very different from something

Example: This new car is a far cry from my old bicycle.
Click here for more idioms and common expressions.

cello
The cello is a wooden instrument with strings.

tree felling
Tree felling refers to chopping down trees.

pursuits
Pursuit means activity.

tricky hand manoeuvres
complicated hand movements.

work up a sweat
To work up a sweat is to do hard physical labour or exercise that makes you sweat.

Example: I work up a sweat playing tennis.
Click here for more idioms and common expressions.

knew
Knew is the past tense of the irregular verb know. Follow the link below to find out more and to listen to some examples.
more information: know

principal
Be careful how you spell this word. Follow the link below for more information.
more information: principal & principle

help out
Help out here means the same as help.

necessity
Necessity refers to something you need.

endure
To endure means to suffer.

earning a crust
Earning a crust means making a living or making enough money to survive.

Example: You have to do something to earn a crust, even if it's just cleaning.
Click here for more idioms and common expressions.

pick up
to start doing something again

Example: I picked up writing the letter where I left off.
For more meanings of the phrasal verb pick up, follow the link below to our language library.
more information: pick up

word of mouth
To hear of something by word of mouth is to hear it from other people and not from the media.

Example: We've done no advertising, so knowledge about out product is spreading by word of mouth.
Click here for more idioms and common expressions.

came
Came is the past tense of the irregular verb come. Follow the link below to find out more and to listen to some examples.
more information: come

picking up where he left off
To pick up where you left off is to start something at the point where you stopped doing it some time ago.

Example: I'll pick up where I left off when I come back from holidays.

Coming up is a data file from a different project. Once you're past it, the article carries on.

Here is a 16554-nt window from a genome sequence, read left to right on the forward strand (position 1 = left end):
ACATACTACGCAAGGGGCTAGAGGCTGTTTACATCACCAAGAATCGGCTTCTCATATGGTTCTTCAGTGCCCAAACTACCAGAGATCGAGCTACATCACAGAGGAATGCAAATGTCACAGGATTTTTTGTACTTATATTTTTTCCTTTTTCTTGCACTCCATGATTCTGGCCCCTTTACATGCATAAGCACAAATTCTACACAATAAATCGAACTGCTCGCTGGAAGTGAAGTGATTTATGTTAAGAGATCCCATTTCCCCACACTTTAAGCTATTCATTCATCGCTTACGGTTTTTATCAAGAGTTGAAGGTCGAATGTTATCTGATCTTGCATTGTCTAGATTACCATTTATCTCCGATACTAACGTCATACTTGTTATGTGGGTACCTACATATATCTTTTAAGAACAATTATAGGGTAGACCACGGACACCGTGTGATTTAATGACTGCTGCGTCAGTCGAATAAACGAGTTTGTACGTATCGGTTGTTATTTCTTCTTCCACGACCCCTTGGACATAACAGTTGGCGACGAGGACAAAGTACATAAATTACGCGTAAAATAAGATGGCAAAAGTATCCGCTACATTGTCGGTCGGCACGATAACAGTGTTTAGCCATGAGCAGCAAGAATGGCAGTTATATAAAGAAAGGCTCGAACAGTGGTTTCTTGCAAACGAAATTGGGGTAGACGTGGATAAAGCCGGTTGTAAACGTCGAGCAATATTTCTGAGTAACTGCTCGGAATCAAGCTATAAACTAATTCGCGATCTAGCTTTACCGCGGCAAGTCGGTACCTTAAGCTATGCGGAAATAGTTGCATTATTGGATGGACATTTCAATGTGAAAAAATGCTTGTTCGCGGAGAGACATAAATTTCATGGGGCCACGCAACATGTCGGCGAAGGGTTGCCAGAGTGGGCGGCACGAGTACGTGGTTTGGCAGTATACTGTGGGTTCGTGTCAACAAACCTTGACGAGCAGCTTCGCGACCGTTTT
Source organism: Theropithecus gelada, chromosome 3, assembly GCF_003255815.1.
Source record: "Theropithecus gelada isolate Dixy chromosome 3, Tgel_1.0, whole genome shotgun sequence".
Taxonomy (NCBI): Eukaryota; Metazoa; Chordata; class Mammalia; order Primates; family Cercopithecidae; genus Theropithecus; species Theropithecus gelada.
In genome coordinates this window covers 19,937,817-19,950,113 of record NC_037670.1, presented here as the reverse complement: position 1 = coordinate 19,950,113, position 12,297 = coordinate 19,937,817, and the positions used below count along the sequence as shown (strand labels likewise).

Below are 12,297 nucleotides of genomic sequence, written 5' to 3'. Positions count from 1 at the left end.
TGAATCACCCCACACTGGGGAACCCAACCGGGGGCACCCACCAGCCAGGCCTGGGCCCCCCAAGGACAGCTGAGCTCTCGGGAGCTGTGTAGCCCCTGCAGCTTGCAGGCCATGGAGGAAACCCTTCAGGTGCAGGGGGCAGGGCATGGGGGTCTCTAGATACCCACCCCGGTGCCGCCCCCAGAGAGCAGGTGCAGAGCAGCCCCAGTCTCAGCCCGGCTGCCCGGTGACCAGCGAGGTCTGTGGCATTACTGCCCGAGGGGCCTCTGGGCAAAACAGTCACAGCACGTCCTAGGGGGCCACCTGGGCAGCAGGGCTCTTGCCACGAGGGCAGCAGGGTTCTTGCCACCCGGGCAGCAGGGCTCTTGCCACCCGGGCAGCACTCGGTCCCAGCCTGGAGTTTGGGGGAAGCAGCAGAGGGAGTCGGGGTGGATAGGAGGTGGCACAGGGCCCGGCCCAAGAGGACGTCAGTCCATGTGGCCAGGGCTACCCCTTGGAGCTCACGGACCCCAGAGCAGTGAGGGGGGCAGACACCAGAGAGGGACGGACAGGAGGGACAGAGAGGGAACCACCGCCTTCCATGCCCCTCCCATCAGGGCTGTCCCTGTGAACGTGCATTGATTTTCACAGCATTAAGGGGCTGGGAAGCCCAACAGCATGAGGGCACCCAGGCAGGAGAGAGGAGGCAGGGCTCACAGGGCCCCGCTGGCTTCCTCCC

come out of the closet
To come out of the closet means to publicly admit something that has been kept secret.

Example: He came out of the closet and admitted he was gay.
Click here for more idioms and common expressions.

Example: .

with a vengeance
To do something with a vengeance means to do it with great force, energy or passion.

Example: The team has returned to from with a vengeance, kicking 3 goals in the first half.
Click here for more idioms and common expressions.

that's the way life has dealt the cards
He means thatís the way life has turned out - itís the way things are.

took up
started an activity

Example: I took up swimming last year.
For more meanings of the phrasal verb take up, follow the link below to our language library.
more information: take up

make do
To make do is to manage with something that is not as good as is can be.

Example: When we played football as children we had to make do with an old plastic ball.

picked up
Here , the phrasal verb pick up simply means to take hold of something and lift it up. See below for what else it means in this sentence.

pick up
Here pick up means to notice or to detect.

Example: It took a while for the dogs to pick up the scent.
For more meanings of the phrasal verb pick up, follow the link below to our language library.
more information: pick up

odour
smell

lets off
releases a smell

Example: Lemons and limes let off a strong smell when you scratch them.
For more meanings of the phrasal verb let off, follow the link below to our language library.
more information: let off

like
We can use the word like to mean that two or more things are similar.

You eat funny tasting popcorn
They canít agree on what the frogs smell like .

won
Here win is the past tense of the irregular verb win. Follow the link below to find out more and to listen to some examples.
more information: win

began
Began is the past tense of the irregular verb begin. Follow the link below to find out more and to listen to some examples.
more information: begin

analysing
To analyse means to study or examine in detail.

mosquito repellent
A mosquito repellent keeps mosquitoes away.
spotlight

What words do we use for bad smells?

view the spotlight >